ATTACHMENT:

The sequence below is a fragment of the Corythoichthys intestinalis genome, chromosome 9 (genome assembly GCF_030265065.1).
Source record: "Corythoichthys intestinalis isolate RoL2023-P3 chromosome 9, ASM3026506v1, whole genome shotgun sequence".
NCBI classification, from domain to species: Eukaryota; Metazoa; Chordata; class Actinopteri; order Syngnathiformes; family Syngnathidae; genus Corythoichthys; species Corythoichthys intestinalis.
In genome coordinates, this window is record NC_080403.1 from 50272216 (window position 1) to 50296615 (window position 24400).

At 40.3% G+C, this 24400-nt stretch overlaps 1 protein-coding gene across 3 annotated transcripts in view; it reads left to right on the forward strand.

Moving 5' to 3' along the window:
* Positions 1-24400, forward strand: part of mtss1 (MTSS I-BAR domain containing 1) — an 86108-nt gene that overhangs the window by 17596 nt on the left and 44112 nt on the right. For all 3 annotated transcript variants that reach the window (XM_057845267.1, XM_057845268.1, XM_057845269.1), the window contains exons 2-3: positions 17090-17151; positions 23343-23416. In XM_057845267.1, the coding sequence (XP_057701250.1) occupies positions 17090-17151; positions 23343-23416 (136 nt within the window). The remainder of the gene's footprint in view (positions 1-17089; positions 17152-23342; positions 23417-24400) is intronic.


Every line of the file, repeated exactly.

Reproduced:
The sequence below is a fragment of the Corythoichthys intestinalis genome, chromosome 9 (genome assembly GCF_030265065.1).
Source record: "Corythoichthys intestinalis isolate RoL2023-P3 chromosome 9, ASM3026506v1, whole genome shotgun sequence".
NCBI classification, from domain to species: Eukaryota; Metazoa; Chordata; class Actinopteri; order Syngnathiformes; family Syngnathidae; genus Corythoichthys; species Corythoichthys intestinalis.
In genome coordinates, this window is record NC_080403.1 from 50272216 (window position 1) to 50296615 (window position 24400).

At 40.3% G+C, this 24400-nt stretch overlaps 1 protein-coding gene across 3 annotated transcripts in view; it reads left to right on the forward strand.

Moving 5' to 3' along the window:
* Positions 1-24400, forward strand: part of mtss1 (MTSS I-BAR domain containing 1) — an 86108-nt gene that overhangs the window by 17596 nt on the left and 44112 nt on the right. For all 3 annotated transcript variants that reach the window (XM_057845267.1, XM_057845268.1, XM_057845269.1), the window contains exons 2-3: positions 17090-17151; positions 23343-23416. In XM_057845267.1, the coding sequence (XP_057701250.1) occupies positions 17090-17151; positions 23343-23416 (136 nt within the window). The remainder of the gene's footprint in view (positions 1-17089; positions 17152-23342; positions 23417-24400) is intronic.